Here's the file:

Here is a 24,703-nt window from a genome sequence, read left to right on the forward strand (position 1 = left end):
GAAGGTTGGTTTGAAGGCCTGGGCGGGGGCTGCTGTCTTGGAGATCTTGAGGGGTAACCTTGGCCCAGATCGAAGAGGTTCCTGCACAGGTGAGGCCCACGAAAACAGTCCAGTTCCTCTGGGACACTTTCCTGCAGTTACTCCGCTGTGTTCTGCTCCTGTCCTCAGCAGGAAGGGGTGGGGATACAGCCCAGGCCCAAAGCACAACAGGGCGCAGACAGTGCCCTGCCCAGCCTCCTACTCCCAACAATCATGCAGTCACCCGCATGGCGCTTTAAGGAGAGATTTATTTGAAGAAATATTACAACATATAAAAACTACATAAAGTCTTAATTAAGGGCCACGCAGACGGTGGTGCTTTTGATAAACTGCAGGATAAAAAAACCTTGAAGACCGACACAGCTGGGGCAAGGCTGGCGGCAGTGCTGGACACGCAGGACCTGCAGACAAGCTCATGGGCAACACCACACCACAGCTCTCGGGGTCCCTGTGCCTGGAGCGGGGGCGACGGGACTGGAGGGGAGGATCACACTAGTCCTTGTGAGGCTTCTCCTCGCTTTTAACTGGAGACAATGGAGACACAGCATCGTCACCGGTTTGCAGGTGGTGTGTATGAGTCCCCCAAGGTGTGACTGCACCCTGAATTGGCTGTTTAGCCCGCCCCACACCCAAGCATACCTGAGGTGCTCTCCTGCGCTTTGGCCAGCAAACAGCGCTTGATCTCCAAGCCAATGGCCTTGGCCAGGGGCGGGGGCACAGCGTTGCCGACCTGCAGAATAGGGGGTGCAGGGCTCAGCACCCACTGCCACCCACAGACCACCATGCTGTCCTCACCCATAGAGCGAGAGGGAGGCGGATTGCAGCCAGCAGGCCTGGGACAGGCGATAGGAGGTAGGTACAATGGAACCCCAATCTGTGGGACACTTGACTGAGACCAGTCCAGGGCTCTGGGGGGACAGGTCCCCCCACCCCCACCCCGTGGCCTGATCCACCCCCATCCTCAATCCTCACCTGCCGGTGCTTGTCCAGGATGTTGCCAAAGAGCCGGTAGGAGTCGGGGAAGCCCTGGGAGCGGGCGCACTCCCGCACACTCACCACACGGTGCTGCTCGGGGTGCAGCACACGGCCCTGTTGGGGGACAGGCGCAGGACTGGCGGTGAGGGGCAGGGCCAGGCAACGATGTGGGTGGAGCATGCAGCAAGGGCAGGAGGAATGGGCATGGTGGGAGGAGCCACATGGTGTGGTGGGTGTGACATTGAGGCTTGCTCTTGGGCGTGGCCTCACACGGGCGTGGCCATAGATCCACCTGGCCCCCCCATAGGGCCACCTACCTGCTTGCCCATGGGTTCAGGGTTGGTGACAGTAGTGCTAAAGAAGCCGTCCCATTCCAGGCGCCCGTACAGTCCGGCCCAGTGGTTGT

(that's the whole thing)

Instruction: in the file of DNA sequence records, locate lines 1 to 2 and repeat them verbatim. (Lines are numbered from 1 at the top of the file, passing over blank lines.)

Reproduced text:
Here is a 24,703-nt window from a genome sequence, read left to right on the forward strand (position 1 = left end):
GAAGGTTGGTTTGAAGGCCTGGGCGGGGGCTGCTGTCTTGGAGATCTTGAGGGGTAACCTTGGCCCAGATCGAAGAGGTTCCTGCACAGGTGAGGCCCACGAAAACAGTCCAGTTCCTCTGGGACACTTTCCTGCAGTTACTCCGCTGTGTTCTGCTCCTGTCCTCAGCAGGAAGGGGTGGGGATACAGCCCAGGCCCAAAGCACAACAGGGCGCAGACAGTGCCCTGCCCAGCCTCCTACTCCCAACAATCATGCAGTCACCCGCATGGCGCTTTAAGGAGAGATTTATTTGAAGAAATATTACAACATATAAAAACTACATAAAGTCTTAATTAAGGGCCACGCAGACGGTGGTGCTTTTGATAAACTGCAGGATAAAAAAACCTTGAAGACCGACACAGCTGGGGCAAGGCTGGCGGCAGTGCTGGACACGCAGGACCTGCAGACAAGCTCATGGGCAACACCACACCACAGCTCTCGGGGTCCCTGTGCCTGGAGCGGGGGCGACGGGACTGGAGGGGAGGATCACACTAGTCCTTGTGAGGCTTCTCCTCGCTTTTAACTGGAGACAATGGAGACACAGCATCGTCACCGGTTTGCAGGTGGTGTGTATGAGTCCCCCAAGGTGTGACTGCACCCTGAATTGGCTGTTTAGCCCGCCCCACACCCAAGCATACCTGAGGTGCTCTCCTGCGCTTTGGCCAGCAAACAGCGCTTGATCTCCAAGCCAATGGCCTTGGCCAGGGGCGGGGGCACAGCGTTGCCGACCTGCAGAATAGGGGGTGCAGGGCTCAGCACCCACTGCCACCCACAGACCACCATGCTGTCCTCACCCATAGAGCGAGAGGGAGGCGGATTGCAGCCAGCAGGCCTGGGACAGGCGATAGGAGGTAGGTACAATGGAACCCCAATCTGTGGGACACTTGACTGAGACCAGTCCAGGGCTCTGGGGGGACAGGTCCCCCCACCCCCACCCCGTGGCCTGATCCACCCCCATCCTCAATCCTCACCTGCCGGTGCTTGTCCAGGATGTTGCCAAAGAGCCGGTAGGAGTCGGGGAAGCCCTGGGAGCGGGCGCACTCCCGCACACTCACCACACGGTGCTGCTCGGGGTGCAGCACACGGCCCTGTTGGGGGACAGGCGCAGGACTGGCGGTGAGGGGCAGGGCCAGGCAACGATGTGGGTGGAGCATGCAGCAAGGGCAGGAGGAATGGGCATGGTGGGAGGAGCCACATGGTGTGGTGGGTGTGACATTGAGGCTTGCTCTTGGGCGTGGCCTCACACGGGCGTGGCCATAGATCCACCTGGCCCCCCCATAGGGCCACCTACCTGCTTGCCCATGGGTTCAGGGTTGGTGACAGTAGTGCTAAAGAAGCCGTCCCATTCCAGGCGCCCGTACAGTCCGGCCCAGTGGTTGT